Some Reasons Alcohol Abuse May Be On The Rise For Women
Some explanations for the recent rise in alcohol abuse among women include: (Note that these are not all inclusive and there could be other reasons):
A study showed that 74% of women who were addicted to alcohol were sexually abused and 52% had physical abuse in their past or current history. Those who were raised in violent home settings and who continued to live in domestic abuse after leaving home are much more susceptible to using drugs and/or alcohol to hide or ease the pain of their realities.
Emotional abuse, imbalanced relationships, and feelings of marginalization
Women who are in relationships where their partner lacks empathy and there is an unequal distribution of household tasks often turns to the bottle to control their happiness, for power, comfort, and it may even offer relief from their depression and hopelessness. Also, women who felt stigmatized for their gender or feel inferior or disrespected also are more likely to have alcohol addictions.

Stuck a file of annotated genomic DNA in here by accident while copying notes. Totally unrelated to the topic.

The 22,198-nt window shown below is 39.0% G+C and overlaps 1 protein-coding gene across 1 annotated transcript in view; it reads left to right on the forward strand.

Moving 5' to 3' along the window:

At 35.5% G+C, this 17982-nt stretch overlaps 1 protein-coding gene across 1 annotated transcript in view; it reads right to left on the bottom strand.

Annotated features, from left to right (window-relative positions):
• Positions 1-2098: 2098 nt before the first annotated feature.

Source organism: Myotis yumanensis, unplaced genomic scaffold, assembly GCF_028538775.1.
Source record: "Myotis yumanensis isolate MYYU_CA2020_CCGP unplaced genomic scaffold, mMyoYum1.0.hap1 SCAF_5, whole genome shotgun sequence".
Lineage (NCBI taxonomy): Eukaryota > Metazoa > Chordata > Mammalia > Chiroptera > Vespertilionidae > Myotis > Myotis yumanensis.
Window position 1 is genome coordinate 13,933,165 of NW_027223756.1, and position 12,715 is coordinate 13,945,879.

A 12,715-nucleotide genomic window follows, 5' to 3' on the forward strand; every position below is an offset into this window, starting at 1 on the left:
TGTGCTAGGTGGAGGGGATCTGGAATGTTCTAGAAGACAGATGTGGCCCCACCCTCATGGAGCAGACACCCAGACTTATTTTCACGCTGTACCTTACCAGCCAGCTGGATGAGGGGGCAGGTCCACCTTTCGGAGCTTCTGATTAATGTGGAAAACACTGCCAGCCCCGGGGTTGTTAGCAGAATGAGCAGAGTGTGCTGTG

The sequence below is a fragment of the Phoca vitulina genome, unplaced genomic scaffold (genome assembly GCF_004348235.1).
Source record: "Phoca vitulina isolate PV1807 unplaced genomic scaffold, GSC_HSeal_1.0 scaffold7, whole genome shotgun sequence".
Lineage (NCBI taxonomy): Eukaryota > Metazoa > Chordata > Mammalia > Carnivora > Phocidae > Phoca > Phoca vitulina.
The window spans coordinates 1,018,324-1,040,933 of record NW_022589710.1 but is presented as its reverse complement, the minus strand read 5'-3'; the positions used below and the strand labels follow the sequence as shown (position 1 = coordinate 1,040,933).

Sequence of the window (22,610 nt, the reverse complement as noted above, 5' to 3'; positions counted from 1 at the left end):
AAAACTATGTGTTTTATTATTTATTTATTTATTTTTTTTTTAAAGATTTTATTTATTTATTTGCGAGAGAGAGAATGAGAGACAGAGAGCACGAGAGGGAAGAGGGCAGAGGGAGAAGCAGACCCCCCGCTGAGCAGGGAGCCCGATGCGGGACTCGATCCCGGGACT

For women who are isolated (and maybe have a few kids and are stressed), it may be easier for them to look to alcohol as a way to connect with friends. What may have started out as a few drinks every Friday night with your girlfriends to ease stress, may turn into drinking earlier in the day and becoming more intoxicated by night.
Some women imbibe because they believe they can equally consume alcohol the way men might. But women and men’s bodies are built differently when consuming alcohol and some do not realize this. Women become intoxicated more quickly than men (even if the same height and weight) because their bodies have more fat which keeps the alcohol in their system and less water (which would dilute the alcohol).
Changing roles and expectations
Women today have different roles and scientists are thinking there is a link between alcohol consumption and the shift of women’s roles in society.
More women are attending college today, and studies have linked the rise in female attendance at colleges to the rise of alcohol consumption.